sSince the start of the Donbas War in 2014, Valentin Vasyanovich’s fifth feature film, Reflection, fits terribly with the current mood, somber and sophisticated compared to previous films about conflict such as the Donbass by Sergei Loznitsa and Roman Bondarchuk. volcano. It consists of largely stationary dashboard shots, many with windows, windshields, and other sections, suggesting both the singular realism of the conflict that takes place near civilized life and the elusive redemption wrought by the film’s characters is sought.
The first window is covered in colored spots at the birthday party of Polina (Nika Myslitska, daughter of Vasyanovich), the child of Serhiy (Roman Lutsky), the Ukrainian surgeon. It’s a hilarious nod to the far-reaching war that Serhiy discusses with Andrey (Andrei Remaruk), the current partner of his ex-wife Olha (Nadya Levchenko). But as the two men advance to the front, they find a Russian checkpoint and are arrested. After being tortured with fists and electrodes, Serhiy is forced to help brutalize other Ukrainians – including Andrei – by checking their vital signs to see if they are still alive.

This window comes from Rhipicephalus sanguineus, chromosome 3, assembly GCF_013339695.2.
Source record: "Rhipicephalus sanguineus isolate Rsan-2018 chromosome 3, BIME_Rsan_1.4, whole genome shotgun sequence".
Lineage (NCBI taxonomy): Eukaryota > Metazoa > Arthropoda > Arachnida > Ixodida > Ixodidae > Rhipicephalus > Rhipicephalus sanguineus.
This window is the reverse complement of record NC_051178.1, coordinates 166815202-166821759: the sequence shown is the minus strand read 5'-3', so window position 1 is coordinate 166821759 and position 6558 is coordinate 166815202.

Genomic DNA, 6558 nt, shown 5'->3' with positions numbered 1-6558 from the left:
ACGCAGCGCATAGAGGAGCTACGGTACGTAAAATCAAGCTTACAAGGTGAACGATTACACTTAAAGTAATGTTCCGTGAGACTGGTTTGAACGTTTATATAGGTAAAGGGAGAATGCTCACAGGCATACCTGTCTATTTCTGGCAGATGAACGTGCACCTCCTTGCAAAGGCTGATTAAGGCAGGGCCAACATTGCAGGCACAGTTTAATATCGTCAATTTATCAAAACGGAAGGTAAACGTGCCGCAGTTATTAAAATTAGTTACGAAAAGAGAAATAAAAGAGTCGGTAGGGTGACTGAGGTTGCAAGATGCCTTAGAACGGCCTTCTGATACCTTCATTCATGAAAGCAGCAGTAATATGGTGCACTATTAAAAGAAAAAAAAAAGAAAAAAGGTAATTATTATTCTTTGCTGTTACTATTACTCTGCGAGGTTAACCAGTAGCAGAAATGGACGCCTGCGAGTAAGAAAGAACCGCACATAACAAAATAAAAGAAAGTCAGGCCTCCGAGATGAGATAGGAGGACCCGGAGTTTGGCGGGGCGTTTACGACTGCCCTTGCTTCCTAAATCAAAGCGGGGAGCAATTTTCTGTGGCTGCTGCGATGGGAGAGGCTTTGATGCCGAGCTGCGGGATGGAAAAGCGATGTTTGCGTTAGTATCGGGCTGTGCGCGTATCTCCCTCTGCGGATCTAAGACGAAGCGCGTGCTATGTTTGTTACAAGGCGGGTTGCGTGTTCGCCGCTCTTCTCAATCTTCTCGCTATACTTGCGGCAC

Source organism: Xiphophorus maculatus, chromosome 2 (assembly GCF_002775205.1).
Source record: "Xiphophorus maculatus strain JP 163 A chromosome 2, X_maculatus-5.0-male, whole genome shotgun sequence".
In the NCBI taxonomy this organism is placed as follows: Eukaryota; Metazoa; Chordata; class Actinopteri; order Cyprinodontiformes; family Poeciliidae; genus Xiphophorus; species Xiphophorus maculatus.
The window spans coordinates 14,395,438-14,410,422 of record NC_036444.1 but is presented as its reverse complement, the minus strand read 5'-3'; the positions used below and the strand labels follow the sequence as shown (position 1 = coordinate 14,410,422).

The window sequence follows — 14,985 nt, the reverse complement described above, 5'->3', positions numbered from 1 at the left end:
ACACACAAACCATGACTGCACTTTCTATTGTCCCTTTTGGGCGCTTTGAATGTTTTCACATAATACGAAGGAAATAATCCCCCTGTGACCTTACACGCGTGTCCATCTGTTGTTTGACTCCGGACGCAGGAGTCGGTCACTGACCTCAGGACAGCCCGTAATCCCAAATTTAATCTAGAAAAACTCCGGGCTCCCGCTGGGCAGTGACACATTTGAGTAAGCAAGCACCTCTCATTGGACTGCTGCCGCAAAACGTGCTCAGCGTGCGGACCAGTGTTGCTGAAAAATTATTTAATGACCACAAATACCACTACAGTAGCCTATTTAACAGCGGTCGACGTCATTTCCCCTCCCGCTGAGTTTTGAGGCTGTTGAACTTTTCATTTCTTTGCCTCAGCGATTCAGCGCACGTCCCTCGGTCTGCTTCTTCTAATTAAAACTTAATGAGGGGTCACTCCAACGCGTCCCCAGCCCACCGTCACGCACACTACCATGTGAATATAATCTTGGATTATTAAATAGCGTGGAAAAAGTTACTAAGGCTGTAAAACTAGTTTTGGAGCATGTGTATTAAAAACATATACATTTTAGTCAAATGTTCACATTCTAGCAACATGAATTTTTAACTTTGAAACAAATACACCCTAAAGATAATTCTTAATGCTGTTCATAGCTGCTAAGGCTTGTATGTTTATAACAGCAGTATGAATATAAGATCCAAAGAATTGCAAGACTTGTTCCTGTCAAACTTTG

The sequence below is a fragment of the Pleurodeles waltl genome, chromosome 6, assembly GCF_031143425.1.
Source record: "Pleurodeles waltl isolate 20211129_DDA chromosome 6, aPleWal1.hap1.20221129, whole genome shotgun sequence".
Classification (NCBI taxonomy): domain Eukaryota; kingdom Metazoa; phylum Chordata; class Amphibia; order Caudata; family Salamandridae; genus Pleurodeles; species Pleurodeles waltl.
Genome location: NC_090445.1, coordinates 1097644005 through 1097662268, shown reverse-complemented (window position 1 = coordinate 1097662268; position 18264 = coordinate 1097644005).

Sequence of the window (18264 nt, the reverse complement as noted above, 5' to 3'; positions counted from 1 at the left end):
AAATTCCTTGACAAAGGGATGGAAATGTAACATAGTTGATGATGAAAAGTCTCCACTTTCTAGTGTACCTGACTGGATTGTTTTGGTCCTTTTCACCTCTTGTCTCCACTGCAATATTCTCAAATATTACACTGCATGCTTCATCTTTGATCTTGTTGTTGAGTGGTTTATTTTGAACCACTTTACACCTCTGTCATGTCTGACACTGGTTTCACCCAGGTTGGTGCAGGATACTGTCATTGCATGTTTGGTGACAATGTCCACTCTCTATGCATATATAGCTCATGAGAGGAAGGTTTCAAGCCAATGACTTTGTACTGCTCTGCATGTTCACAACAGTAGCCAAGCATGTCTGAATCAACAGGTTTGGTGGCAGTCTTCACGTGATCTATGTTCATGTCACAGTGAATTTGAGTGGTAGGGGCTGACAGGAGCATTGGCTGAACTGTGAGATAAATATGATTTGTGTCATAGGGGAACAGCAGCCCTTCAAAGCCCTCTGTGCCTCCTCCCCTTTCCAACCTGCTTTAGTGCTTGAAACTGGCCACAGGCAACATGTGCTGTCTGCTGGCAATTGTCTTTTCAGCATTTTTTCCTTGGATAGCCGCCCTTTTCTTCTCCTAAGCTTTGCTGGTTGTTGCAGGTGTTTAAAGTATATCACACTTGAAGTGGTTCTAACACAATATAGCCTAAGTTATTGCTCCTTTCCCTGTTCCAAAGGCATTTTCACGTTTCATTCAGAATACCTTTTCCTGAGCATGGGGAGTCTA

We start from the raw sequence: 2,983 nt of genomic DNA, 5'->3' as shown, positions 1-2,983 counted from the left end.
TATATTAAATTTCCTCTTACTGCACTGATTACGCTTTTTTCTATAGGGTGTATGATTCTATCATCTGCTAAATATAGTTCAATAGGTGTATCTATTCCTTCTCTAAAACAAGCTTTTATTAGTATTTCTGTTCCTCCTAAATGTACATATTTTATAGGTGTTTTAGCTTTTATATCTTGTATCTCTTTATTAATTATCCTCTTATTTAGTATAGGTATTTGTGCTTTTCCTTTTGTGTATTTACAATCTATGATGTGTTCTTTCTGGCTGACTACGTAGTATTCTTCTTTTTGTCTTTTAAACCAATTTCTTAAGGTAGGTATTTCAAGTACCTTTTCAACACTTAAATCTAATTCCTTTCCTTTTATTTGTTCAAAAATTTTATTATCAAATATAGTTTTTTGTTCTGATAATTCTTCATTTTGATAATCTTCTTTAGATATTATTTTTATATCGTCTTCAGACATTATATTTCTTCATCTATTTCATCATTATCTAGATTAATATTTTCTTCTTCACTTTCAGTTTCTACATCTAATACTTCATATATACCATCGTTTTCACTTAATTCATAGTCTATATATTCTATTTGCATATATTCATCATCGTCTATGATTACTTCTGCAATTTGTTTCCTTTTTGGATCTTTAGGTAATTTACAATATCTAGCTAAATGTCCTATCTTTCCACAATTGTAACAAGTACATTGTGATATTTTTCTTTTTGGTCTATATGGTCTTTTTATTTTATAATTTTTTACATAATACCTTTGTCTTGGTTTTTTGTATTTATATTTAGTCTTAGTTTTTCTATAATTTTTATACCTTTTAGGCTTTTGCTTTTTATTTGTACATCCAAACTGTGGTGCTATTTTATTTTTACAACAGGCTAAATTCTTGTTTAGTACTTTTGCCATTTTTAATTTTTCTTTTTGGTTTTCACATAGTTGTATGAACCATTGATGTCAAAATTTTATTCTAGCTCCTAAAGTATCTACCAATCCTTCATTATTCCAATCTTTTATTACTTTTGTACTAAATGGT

These scenes, which include one of the few camera moves in Reflection, where I am being dumped into the bowels of the outpost, plunge us into a horrific abyss. Serhii contemplates suicide in his cell, helps load the bodies into a crematorium on the back of a truck called Russian Humanitarian Aid, and ends up in a terrible predicament concerning Andrey. Vasyanovych’s unrelenting style is the cinematic equivalent of eyes wide open, giving his film the kind of unrelenting horror of Come and See.
Arguably the tabloid method weighs down the reflection a bit in the second half as Serhiy adjusts to urban life, but Vasyanovych lets in some metaphysical light. While Sarhi reconnects with his daughter, a pigeon is killed when it crashes into his apartment window. The ghost spot you leave, like a soul imprint, instantly symbolizes the disappearing Andre, the difficulty of being forgotten, the state of grace that may still exist in the world. Reflection is eerily ambiguous in its storytelling, even with tightly controlled formalities, a shaky cry for Ukraine and a quiet declaration that there is still hope.